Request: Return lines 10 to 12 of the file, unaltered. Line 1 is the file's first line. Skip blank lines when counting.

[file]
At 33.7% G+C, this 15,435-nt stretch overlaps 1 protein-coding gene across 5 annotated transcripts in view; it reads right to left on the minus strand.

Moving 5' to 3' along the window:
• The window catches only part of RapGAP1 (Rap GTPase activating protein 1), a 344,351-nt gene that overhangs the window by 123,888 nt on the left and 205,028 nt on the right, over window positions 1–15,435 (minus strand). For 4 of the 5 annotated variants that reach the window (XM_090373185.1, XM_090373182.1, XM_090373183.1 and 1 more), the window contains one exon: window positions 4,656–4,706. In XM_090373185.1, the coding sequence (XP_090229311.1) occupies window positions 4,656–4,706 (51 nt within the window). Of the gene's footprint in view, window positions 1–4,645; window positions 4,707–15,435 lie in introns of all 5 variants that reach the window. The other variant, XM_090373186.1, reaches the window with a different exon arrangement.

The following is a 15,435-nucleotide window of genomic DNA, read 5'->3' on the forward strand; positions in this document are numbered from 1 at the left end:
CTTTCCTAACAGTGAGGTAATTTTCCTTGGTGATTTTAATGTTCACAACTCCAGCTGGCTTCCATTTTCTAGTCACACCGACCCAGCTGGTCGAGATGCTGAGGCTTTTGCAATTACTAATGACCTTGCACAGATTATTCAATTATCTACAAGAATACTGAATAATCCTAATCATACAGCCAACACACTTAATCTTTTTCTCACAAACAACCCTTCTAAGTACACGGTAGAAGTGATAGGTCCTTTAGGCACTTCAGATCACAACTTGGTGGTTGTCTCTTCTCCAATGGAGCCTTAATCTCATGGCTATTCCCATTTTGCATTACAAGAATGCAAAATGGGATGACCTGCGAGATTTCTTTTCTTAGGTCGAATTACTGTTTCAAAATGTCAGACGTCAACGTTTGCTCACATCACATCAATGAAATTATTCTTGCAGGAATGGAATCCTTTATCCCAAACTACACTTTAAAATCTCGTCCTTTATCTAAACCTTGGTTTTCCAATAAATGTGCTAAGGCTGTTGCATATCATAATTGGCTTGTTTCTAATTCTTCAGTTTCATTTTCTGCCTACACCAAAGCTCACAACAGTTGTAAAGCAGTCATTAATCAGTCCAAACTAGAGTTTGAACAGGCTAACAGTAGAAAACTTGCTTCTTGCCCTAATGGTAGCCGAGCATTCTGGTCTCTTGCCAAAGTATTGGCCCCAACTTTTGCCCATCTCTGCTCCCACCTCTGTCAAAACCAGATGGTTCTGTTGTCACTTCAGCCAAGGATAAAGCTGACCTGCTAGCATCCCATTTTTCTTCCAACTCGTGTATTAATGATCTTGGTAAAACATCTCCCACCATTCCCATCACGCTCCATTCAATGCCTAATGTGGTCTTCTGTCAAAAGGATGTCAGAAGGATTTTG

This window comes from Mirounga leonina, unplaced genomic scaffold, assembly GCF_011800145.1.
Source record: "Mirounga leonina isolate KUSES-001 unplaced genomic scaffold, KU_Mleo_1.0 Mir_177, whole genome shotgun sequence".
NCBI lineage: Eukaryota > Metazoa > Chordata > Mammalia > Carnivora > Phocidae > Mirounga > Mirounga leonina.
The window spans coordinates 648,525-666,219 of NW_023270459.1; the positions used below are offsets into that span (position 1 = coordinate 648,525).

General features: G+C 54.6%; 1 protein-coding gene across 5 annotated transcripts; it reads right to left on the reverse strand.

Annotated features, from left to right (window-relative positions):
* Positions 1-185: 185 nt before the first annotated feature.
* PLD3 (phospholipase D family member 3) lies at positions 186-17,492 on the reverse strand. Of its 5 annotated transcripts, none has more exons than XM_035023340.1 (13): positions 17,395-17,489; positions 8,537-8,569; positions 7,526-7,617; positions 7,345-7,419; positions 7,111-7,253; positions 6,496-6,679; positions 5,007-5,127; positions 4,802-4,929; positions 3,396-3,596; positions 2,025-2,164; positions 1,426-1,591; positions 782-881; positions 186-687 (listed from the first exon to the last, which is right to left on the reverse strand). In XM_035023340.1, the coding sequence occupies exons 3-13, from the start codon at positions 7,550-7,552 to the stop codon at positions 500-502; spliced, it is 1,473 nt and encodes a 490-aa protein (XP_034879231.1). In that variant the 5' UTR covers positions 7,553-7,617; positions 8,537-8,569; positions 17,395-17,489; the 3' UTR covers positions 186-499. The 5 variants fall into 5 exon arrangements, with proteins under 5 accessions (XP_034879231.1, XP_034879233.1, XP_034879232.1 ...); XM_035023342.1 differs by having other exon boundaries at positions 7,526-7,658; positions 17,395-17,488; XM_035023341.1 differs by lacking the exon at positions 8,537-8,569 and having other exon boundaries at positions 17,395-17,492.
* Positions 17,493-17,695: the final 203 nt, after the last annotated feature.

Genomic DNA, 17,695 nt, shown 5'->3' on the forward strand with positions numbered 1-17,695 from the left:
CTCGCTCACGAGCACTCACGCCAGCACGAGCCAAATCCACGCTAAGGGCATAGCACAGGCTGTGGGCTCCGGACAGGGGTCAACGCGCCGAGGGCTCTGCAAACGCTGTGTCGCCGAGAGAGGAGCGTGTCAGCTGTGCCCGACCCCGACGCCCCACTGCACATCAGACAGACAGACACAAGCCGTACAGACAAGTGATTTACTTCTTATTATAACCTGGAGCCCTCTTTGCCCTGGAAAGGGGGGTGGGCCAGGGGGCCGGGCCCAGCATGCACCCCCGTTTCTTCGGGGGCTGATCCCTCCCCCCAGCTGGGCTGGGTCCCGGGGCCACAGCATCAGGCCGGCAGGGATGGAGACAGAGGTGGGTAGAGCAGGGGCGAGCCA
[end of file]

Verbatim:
General features: G+C 54.6%; 1 protein-coding gene across 5 annotated transcripts; it reads right to left on the reverse strand.

Annotated features, from left to right (window-relative positions):
* Positions 1-185: 185 nt before the first annotated feature.